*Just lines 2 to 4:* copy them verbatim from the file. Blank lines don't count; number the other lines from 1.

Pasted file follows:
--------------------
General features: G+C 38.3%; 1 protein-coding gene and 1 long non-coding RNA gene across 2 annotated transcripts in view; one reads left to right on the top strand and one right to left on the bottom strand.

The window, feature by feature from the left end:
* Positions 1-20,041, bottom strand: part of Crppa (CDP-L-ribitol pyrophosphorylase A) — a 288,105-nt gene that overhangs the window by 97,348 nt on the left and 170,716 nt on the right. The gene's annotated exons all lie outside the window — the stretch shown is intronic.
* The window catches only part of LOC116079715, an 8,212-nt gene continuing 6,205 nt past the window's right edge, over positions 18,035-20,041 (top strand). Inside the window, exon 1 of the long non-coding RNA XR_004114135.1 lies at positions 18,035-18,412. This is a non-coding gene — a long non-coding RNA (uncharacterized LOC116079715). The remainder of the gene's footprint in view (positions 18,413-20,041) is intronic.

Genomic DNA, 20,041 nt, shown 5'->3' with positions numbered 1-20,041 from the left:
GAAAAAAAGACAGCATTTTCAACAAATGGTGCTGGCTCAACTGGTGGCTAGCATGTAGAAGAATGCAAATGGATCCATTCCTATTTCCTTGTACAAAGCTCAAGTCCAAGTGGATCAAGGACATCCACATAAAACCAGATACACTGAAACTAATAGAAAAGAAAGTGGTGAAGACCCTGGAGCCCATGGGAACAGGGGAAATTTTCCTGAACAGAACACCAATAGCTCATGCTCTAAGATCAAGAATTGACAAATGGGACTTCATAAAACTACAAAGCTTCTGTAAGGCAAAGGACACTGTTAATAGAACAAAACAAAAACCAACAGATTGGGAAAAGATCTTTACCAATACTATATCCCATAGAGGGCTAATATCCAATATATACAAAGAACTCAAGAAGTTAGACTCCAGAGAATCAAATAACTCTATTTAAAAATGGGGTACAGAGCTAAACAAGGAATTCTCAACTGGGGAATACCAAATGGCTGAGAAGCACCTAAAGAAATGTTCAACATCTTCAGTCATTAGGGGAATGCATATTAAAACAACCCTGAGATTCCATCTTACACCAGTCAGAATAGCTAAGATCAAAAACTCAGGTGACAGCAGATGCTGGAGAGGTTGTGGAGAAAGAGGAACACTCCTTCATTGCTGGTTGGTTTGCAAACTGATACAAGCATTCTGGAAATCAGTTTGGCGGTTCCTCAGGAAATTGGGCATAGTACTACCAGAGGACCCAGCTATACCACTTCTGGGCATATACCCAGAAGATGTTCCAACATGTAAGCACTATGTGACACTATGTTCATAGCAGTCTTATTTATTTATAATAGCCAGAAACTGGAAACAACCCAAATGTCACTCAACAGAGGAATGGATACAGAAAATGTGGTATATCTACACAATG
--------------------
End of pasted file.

The window, feature by feature from the left end:
* Positions 1-20,041, bottom strand: part of Crppa (CDP-L-ribitol pyrophosphorylase A) — a 288,105-nt gene that overhangs the window by 97,348 nt on the left and 170,716 nt on the right. The gene's annotated exons all lie outside the window — the stretch shown is intronic.
* The window catches only part of LOC116079715, an 8,212-nt gene continuing 6,205 nt past the window's right edge, over positions 18,035-20,041 (top strand). Inside the window, exon 1 of the long non-coding RNA XR_004114135.1 lies at positions 18,035-18,412. This is a non-coding gene — a long non-coding RNA (uncharacterized LOC116079715). The remainder of the gene's footprint in view (positions 18,413-20,041) is intronic.